a place of wild, northern, sparsely populated, breathtakingly beautiful Nature: cold, warm, wet or dry according to the place and season;

people living with that Nature, comfortably or uncomfortably, amiably or with hostility or fear;

a heterogeneous North American Culture (now largely urban), with three primordial stems (each diverse in itself) -- Aboriginal, Francophone and Anglophone -- and with a rich and growing set of fellow voyagers;

people living within that Culture, comfortably or uncomfortably, amiably or with hostitiliy or fear.

Our common vision is the celebration of our lack of common vision, our lack of need for conformity to a common vision. We live a national life of quiet disparation.

That, at any rate, is our idea of what "Canadian Storytelling" might sound like, if it could be said to exist. We are, of course, as other arts sometimes do, drawing a distinction here between Storytelling In Canada, which could sound like anything a storyteller chose, Storytelling Of Canada, which strikes at the heart of the matter, and Storytelling About Canada, which could explore any other part of its complex anatomy without necessarily striking at the heart. We would expect any discussion of Canadian Storytelling, in this sense, to be quite as lively as for, say, Canadian Painting, in which the competing claims of the Group of Seven and the Automatistes, among many, clash with the cries of other artists and critics who say that the whole notion is foolish, perhaps even offensive to art. We would reply that, although any conclusions need not be taken too seriously, discussion of the subject is fully worthwhile as an aid to understanding and a stimulus to creativity, which any dogmatic claim on any side would tend to stifle.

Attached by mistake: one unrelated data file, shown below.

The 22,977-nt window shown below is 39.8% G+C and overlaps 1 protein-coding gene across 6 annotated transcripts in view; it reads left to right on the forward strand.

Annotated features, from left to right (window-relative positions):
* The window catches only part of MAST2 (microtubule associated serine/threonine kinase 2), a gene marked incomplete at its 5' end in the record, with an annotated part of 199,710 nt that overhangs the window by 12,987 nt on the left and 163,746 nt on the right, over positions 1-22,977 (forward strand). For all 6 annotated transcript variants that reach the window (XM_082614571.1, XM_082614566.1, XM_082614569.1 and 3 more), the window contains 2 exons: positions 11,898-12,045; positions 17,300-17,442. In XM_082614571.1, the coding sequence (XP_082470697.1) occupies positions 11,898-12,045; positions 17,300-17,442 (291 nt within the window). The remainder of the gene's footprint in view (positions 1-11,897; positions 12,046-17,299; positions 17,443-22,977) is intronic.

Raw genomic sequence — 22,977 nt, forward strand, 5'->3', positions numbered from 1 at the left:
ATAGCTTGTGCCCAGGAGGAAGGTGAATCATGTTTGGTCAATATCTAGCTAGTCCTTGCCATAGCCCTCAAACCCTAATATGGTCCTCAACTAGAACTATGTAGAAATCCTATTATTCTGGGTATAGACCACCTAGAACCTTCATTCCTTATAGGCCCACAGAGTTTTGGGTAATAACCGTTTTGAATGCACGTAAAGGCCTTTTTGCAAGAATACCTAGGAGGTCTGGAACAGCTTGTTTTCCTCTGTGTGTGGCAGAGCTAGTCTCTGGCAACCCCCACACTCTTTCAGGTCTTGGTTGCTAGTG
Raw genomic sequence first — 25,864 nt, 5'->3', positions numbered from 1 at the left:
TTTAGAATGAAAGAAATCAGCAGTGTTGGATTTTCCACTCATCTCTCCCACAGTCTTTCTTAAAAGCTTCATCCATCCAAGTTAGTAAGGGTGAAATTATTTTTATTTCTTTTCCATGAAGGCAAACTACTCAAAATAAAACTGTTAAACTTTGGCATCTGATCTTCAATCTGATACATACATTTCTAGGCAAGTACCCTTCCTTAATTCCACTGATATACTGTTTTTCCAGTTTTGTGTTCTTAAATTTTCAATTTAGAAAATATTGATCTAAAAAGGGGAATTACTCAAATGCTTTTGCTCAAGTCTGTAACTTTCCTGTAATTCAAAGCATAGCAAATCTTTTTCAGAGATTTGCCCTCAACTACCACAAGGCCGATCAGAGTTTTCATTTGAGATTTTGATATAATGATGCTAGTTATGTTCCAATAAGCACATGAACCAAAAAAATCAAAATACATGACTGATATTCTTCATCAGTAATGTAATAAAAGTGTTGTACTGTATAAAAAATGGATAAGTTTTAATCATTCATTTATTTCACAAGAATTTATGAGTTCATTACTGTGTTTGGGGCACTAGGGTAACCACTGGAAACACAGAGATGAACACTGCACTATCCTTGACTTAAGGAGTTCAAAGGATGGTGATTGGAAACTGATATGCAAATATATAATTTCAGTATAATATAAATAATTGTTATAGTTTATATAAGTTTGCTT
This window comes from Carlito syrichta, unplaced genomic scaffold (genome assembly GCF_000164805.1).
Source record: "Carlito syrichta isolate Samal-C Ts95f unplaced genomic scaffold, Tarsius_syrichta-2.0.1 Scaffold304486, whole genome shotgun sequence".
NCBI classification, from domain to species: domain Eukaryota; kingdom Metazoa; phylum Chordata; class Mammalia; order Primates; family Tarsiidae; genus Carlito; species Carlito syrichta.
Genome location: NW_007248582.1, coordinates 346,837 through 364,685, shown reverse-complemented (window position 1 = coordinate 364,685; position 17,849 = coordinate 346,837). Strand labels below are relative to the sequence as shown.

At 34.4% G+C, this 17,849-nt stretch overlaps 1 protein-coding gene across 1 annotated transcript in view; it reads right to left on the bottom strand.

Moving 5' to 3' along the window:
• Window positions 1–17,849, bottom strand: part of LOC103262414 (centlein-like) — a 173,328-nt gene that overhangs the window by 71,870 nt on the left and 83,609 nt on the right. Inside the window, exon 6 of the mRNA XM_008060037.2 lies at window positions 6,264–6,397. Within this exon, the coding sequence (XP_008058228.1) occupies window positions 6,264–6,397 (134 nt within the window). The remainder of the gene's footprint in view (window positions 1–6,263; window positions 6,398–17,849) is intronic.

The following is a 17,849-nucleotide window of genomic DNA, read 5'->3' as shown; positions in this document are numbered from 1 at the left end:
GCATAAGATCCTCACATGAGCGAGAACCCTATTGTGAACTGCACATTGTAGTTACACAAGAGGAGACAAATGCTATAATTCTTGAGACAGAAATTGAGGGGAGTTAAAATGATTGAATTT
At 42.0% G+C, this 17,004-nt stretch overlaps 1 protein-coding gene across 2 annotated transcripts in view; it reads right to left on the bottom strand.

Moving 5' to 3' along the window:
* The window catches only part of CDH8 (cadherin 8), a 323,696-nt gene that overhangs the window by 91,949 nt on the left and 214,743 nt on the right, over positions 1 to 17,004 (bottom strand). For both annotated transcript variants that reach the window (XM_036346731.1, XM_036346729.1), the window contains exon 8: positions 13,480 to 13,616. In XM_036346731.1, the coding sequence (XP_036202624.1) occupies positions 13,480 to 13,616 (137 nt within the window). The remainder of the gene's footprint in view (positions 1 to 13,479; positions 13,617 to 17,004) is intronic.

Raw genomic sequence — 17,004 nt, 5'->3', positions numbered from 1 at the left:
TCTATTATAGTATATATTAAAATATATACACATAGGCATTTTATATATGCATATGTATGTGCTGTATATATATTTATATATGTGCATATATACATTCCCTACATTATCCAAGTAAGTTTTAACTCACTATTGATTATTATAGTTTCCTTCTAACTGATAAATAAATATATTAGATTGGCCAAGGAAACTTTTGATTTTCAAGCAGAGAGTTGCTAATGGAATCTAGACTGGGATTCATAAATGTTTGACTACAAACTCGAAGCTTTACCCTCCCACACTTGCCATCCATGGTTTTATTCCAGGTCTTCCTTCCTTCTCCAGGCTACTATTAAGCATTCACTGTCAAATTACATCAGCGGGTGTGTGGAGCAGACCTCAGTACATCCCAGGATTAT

Some of our other ideas, quite possibly contradictory, can be found on our Voyageur Storytelling Experience page.

We'll have more to say on this subject as this page evolves. We hope that other storytellers and interested people will send us their ideas.

Contact Us

Voyageur Storytelling, February 2012

All contents of this site copyright © Voyageur Storytelling 2006-2012 unless otherwise noted.